Sam McKenzie continued his golden run at the New Zealand Age Group Championships, winning three gold medals, two silvers and one bronze and breaking Nelson-Marlborough records in five events.
The 14-year-old from Tasman Swim Club, who attends Waimea College, won the 50, 100 and 1500 meter freestyle events in his age group to lead a group of medalists from the top of the South Island. The meet was held in Wellington over five days last week.
Clara Foster of Nelson South Swimming Club brought home a gold medal in the 100 meter breaststroke for 14 year-old girls and silver medals in the 50 and 200 meter breaststroke events. Foster had four other top ten finishes and improved on her best times in eight of her nine events. Her teammate Ellie Rukuwai won a bronze medal in the girls’ 16 year-old 50 meter breaststroke and was 4th in the 100 meter breaststroke. Foster and Rukuwai both attend Nelson College for Girls.
Thomas Heaton of Tasman Swim Club, who attends Garin College, won gold in the 15 year-old boys’ 1500 meter freestyle in a time of 16 minutes 13.34 seconds, breaking his own Nelson-Marlborough record for swimmers of any age. He got the silver medal in the 400 meter freestyle, was 4th in the 800 meter freestyle and 9th in the 200 meter backstroke. His time in the 800 free was another regional open record.
Other medalists were Talya Harwood of Tasman (2nd in 800 free, as well as 9th in both 200 and 400 free for 14 year-old girls), Sara Gane of Tasman (3rd in 100 breast and 7th in 200 breast, 15 year-old girls) and Matai McGuinniety of Nelson South (3rd in 50 butterfly, 7th in 50 back and 10th in 100 butterfly, 13 year-old boys).
Harwood, who attends Waimea College, set a new regional open record in the 800 free, as did Eddie Neill of Nelson South in the 400 meter individual medley. Neill attends Nelson College.
Madisen Stanley of Tasman Swim Club broke six regional records for 18 year-old girls, setting new benchmarks in the 50, 100 and 200 breast; 400 and 800 free; and 200 medley.
Three swimmers broke the Nelson-Marlborough record for 16 year-old girls in the 400 meter freestyle. Sally McMath of Blenheim joined Bailee Spriggs and Amy Coulton of Nelson South in breaking the record, with Spriggs recording the fastest time, 4 minutes 41.57 seconds. Spriggs also set age group records in the 200 and 800 meter freestyle events. Coulton was the previous record holder in the 800 free, and also bettered that record, but Spriggs was again faster.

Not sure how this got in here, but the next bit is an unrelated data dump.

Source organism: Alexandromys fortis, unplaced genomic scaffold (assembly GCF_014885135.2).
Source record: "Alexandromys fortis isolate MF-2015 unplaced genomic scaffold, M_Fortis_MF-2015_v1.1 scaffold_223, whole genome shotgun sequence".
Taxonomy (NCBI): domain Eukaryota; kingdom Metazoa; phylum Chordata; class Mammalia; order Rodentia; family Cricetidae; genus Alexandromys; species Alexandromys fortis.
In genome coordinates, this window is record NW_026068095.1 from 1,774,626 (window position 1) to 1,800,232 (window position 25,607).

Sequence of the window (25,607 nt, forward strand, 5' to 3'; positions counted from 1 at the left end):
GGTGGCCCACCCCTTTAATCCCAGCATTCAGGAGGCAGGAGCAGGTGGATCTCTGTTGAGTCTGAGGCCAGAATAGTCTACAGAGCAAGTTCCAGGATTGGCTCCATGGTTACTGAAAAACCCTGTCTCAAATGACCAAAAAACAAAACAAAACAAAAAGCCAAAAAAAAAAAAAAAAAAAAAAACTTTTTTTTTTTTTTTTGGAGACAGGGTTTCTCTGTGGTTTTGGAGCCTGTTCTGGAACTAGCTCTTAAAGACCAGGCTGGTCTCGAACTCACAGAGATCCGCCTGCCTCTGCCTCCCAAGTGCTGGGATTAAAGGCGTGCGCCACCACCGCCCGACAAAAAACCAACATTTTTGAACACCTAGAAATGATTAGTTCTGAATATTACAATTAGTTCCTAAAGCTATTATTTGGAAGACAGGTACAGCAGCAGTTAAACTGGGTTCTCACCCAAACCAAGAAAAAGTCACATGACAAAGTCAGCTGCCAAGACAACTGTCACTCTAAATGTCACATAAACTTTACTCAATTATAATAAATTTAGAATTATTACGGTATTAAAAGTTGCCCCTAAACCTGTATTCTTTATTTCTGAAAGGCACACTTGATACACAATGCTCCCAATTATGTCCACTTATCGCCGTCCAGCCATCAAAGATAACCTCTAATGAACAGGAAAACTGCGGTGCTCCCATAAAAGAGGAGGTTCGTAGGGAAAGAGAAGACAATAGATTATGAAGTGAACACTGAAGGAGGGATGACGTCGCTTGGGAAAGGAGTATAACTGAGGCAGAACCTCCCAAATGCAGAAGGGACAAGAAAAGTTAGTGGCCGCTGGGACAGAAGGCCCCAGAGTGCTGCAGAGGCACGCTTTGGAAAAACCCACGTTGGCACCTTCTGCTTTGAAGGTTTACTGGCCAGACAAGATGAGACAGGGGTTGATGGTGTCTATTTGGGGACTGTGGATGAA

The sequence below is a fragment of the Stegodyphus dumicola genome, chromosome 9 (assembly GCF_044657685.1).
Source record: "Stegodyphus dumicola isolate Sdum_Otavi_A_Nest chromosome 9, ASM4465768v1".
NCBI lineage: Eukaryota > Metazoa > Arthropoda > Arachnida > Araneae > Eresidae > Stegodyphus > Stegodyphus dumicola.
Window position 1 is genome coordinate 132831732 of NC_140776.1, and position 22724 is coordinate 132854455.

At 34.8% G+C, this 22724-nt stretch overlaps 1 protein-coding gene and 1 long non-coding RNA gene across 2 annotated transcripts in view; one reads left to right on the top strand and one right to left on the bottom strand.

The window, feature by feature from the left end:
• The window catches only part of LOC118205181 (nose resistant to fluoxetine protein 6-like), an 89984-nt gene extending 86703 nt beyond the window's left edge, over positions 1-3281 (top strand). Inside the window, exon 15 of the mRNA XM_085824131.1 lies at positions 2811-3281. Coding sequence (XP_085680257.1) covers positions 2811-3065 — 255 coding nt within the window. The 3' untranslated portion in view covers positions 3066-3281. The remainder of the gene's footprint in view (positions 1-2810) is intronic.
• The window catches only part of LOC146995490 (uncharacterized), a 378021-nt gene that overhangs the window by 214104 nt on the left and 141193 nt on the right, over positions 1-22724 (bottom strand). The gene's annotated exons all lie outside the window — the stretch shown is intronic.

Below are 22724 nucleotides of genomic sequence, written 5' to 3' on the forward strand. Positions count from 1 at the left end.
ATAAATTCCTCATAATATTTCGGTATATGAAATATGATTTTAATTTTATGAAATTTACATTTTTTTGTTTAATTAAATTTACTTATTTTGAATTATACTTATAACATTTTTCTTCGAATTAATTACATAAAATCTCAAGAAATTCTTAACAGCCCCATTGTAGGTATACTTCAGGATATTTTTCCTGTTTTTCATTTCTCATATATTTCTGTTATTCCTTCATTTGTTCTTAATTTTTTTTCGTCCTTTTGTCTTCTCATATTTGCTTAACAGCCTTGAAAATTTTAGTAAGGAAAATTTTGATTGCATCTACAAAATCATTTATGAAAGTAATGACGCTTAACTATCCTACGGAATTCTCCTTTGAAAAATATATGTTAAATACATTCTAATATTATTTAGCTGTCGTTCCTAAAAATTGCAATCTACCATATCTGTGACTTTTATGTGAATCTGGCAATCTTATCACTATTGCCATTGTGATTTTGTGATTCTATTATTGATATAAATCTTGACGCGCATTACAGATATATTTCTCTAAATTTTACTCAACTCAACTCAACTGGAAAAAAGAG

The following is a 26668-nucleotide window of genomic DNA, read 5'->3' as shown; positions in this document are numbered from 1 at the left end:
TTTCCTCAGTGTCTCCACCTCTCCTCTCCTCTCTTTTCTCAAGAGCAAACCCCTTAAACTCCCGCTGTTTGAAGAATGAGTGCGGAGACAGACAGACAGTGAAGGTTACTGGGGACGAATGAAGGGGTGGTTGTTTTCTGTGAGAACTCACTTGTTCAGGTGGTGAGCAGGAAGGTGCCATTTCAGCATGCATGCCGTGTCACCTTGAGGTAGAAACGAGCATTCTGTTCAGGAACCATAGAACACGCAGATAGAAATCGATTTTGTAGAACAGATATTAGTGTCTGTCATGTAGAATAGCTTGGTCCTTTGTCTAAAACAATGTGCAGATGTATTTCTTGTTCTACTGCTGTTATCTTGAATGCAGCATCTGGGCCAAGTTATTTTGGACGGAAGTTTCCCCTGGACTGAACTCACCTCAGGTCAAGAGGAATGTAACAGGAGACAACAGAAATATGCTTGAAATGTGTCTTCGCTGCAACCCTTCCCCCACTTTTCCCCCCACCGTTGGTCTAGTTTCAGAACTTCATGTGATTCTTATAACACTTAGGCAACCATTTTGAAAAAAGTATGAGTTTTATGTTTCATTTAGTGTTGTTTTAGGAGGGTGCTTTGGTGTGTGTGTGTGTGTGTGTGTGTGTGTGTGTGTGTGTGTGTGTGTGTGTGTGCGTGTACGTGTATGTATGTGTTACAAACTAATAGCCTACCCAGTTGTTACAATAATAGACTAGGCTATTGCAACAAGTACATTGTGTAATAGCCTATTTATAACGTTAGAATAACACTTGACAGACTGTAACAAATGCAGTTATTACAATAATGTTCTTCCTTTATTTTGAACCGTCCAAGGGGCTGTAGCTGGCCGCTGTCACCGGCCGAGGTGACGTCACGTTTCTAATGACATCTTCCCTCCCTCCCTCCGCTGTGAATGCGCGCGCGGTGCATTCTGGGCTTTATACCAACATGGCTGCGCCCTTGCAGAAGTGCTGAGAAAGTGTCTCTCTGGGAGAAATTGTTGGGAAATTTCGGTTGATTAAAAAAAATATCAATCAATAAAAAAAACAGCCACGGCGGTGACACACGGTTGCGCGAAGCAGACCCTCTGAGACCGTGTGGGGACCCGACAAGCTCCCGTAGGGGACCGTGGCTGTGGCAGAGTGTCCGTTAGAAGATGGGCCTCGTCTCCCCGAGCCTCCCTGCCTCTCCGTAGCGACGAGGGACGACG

Regional age group records were also broken by Caitlin Delany (800 free), Samantha Trevurza (50 back), Sara Gane (100 breast), Ellie Rukuwai (100 free, 50 breast and 100 breast), Sally McMath (100 fly), Matai McGuinniety (50 back), and Luke Kelly (400 free).
Nelson South’s team of Samantha Trevurza, Clara Foster, Phillippa Dwyer and Georgina Trengrove finished 9th in the 200 meter medley relay for the girls’ 15 years and under.
Achieving top ten individual results for Nelson South were Amy Coulton (7th in 800 free), Phillippa Dwyer (6th in 400 individual medley), Luke Kelly (8th in 1500 free), Eddie Neill (6th in 400 medley and 9th in 200 breast), Bailee Spriggs (5th in 800 free and 8th in 400 free), Samantha Trevurva (6th in 50 back) and Georgina Trengrove (10th in 400 medley).
Additional top ten finishers from Tasman Swim Club were Madisen Stanley (5th in 50 breast, 5th in 200 breast, 6th in 800 free, 8th in 100 breast, 9th in 400 free and 10th in 200 medley), Caitlin Delaney (4th in 50 breast, 5th in 800 free, 6th in 200 breast, 9th in 100 breast and 10th in 400 free), and Cara Pearson (8th in 200 fly and 8th in 400 medley).
Top ten finishers from Blenheim Swimming Club were Sally McMath (7th in 100 fly and 9th in 200 back) and Oriana Houra (9th in 50 breast).
Tasman’s Cassandra Hagan (12) and Nelson South’s Fraser Neill (18) and Libby Neill (15) also represented the region at the national meet.
The region’s swimmers will now turn their attention to competing for their schools, with the Tasman Secondary Schools Swimming Championships to be held on Wednesday 14 May at the ASB Aquatic Centre in Richmond.
Posted: Mon 05 May 2014